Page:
Why I Hate JRPGs, Part 1

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jbrown08

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Edited By jbrown08

Let me be clear before I start this post: I love JRPGs. I have been a fan ever since I was 7 and was completely baffled by Final Fantasy 1 at my grandparent's house. I was too young to really understand what was going on, but something about the roles each character played, the world exploration, and the fantastical monsters really grabbed my imagination. Also, the grindy aspects of a JRPG feed my complete and total video game addiction.

That being said, I also hate JRPGs with a passion that burns hotter than Valeria Golino's stomach in Hot Shots Part Deux (Obscure reference, I know, but I watched that movie last week). Quite a few of the things I dislike about them can be chalked up to cultural differences, in that being an american I am obviously stupid, fat, and not cosmopolitan enough to understand Japanese cultural tropes. Many of them, though, are complete and utter failings in the basic mechanics of JRPGs that have been around for a decade or more and refuse to go away.

1. The Dialogue - This has been a long running debate among many JRPG fans. Many people enjoy the awkward English, strange sentence structure, and poor word choice. Others, like me, truly hate the fact that localization teams haven't figure out, after almost 30 years, how to effectively translate Japanese stories into English without tons of inaccuracies, idiosyncrasies, and ridiculousness. It completely ruins my immersion when I hear or read a sentence that would NEVER exist in standard English conversations. Yes, there are Japanophiles that wouldn't have it any other way, but when I buy a game in English, I expect it to be in English. Periodically poor translations will result in absolute gems, like the ubiquitous "All your base," but I would give all those up to avoid the far more common quotes that just make me turn the game off in a rage, like this one:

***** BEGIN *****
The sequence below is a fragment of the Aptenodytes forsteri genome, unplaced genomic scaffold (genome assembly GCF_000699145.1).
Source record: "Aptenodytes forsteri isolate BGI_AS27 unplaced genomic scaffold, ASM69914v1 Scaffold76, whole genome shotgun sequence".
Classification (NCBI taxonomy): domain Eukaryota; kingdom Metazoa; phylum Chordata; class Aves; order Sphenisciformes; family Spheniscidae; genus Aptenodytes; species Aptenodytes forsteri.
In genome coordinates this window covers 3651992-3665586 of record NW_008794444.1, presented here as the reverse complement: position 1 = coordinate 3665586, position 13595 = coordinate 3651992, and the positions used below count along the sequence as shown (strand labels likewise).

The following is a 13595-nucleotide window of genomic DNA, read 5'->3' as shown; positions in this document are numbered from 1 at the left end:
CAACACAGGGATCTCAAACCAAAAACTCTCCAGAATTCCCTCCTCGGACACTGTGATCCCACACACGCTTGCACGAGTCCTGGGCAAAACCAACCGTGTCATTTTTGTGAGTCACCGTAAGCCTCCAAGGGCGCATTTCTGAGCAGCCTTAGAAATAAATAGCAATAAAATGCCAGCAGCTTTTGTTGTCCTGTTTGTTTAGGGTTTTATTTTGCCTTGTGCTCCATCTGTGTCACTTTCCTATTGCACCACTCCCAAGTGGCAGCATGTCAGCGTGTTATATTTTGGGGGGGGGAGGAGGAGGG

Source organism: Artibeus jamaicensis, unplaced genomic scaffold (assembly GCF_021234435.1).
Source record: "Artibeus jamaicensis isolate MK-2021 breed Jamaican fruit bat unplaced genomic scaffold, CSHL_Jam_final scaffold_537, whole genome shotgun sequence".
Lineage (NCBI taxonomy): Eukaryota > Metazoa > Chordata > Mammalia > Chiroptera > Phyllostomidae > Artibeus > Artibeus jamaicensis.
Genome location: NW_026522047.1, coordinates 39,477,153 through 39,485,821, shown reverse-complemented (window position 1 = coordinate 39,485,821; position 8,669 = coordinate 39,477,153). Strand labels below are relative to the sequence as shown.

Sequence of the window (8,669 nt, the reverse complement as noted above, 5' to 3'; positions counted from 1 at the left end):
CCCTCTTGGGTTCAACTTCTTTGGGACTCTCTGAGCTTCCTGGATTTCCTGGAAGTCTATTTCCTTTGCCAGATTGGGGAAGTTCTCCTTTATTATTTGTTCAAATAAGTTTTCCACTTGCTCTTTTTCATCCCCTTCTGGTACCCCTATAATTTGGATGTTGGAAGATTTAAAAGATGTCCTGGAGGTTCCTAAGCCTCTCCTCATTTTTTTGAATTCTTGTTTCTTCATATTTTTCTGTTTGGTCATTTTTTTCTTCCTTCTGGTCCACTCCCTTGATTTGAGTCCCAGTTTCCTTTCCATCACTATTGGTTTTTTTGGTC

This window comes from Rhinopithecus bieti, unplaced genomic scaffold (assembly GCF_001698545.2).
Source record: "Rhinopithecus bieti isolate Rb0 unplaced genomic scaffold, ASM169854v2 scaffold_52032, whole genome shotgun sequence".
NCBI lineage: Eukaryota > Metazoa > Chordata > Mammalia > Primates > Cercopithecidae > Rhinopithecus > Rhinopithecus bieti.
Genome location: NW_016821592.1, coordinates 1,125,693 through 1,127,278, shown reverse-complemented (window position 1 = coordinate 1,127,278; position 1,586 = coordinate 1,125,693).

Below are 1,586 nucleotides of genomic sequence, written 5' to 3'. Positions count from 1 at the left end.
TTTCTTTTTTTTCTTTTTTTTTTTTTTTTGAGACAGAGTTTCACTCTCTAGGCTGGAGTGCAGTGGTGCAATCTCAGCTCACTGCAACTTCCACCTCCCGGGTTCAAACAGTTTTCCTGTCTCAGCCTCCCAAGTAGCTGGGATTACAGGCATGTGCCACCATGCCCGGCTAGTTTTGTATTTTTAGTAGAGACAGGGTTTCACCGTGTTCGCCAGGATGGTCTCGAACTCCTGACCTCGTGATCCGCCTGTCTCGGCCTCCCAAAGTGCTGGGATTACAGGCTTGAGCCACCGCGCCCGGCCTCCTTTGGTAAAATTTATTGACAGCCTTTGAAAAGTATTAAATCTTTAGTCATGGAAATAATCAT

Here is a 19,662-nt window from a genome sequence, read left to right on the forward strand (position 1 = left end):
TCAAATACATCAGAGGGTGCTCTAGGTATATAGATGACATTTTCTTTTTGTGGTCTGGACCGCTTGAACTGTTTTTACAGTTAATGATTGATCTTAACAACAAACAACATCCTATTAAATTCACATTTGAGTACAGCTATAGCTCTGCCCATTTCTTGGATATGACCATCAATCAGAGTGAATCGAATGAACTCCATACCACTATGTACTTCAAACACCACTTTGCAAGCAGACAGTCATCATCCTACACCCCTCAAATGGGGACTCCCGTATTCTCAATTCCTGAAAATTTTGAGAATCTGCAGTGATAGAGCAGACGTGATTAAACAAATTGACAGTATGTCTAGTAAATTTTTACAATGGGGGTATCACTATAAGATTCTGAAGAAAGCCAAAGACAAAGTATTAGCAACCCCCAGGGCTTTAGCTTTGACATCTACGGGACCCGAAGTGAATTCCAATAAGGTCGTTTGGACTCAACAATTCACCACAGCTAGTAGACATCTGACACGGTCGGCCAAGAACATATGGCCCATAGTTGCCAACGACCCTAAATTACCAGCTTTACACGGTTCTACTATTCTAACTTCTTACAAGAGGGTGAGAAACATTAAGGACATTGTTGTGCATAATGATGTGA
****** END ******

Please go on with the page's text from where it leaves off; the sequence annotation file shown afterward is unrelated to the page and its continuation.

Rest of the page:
To be fair, I think this exact sentence every time I see Jersey Shore. Is it plural or singular? I can't tell!